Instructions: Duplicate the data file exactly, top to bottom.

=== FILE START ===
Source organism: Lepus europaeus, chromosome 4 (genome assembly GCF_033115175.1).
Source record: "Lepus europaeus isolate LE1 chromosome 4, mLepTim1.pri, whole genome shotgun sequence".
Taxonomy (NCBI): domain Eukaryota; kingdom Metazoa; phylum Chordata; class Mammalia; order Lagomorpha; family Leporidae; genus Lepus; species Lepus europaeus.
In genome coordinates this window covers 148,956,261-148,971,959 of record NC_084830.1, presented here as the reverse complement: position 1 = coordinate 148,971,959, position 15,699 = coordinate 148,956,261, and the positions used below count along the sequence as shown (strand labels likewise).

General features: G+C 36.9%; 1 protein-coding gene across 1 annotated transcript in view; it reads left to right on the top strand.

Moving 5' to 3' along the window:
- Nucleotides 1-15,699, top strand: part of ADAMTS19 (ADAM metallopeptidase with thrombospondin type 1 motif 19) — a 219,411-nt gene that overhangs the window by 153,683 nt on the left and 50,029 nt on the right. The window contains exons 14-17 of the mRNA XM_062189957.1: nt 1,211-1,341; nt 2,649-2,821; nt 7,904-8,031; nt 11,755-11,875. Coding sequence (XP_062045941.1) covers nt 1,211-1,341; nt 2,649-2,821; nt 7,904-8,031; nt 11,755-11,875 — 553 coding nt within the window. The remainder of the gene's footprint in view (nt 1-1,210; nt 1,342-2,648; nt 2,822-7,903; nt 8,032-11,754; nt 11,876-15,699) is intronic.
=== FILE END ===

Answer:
Source organism: Lepus europaeus, chromosome 4 (genome assembly GCF_033115175.1).
Source record: "Lepus europaeus isolate LE1 chromosome 4, mLepTim1.pri, whole genome shotgun sequence".
Taxonomy (NCBI): domain Eukaryota; kingdom Metazoa; phylum Chordata; class Mammalia; order Lagomorpha; family Leporidae; genus Lepus; species Lepus europaeus.
In genome coordinates this window covers 148,956,261-148,971,959 of record NC_084830.1, presented here as the reverse complement: position 1 = coordinate 148,971,959, position 15,699 = coordinate 148,956,261, and the positions used below count along the sequence as shown (strand labels likewise).

General features: G+C 36.9%; 1 protein-coding gene across 1 annotated transcript in view; it reads left to right on the top strand.

Moving 5' to 3' along the window:
- Nucleotides 1-15,699, top strand: part of ADAMTS19 (ADAM metallopeptidase with thrombospondin type 1 motif 19) — a 219,411-nt gene that overhangs the window by 153,683 nt on the left and 50,029 nt on the right. The window contains exons 14-17 of the mRNA XM_062189957.1: nt 1,211-1,341; nt 2,649-2,821; nt 7,904-8,031; nt 11,755-11,875. Coding sequence (XP_062045941.1) covers nt 1,211-1,341; nt 2,649-2,821; nt 7,904-8,031; nt 11,755-11,875 — 553 coding nt within the window. The remainder of the gene's footprint in view (nt 1-1,210; nt 1,342-2,648; nt 2,822-7,903; nt 8,032-11,754; nt 11,876-15,699) is intronic.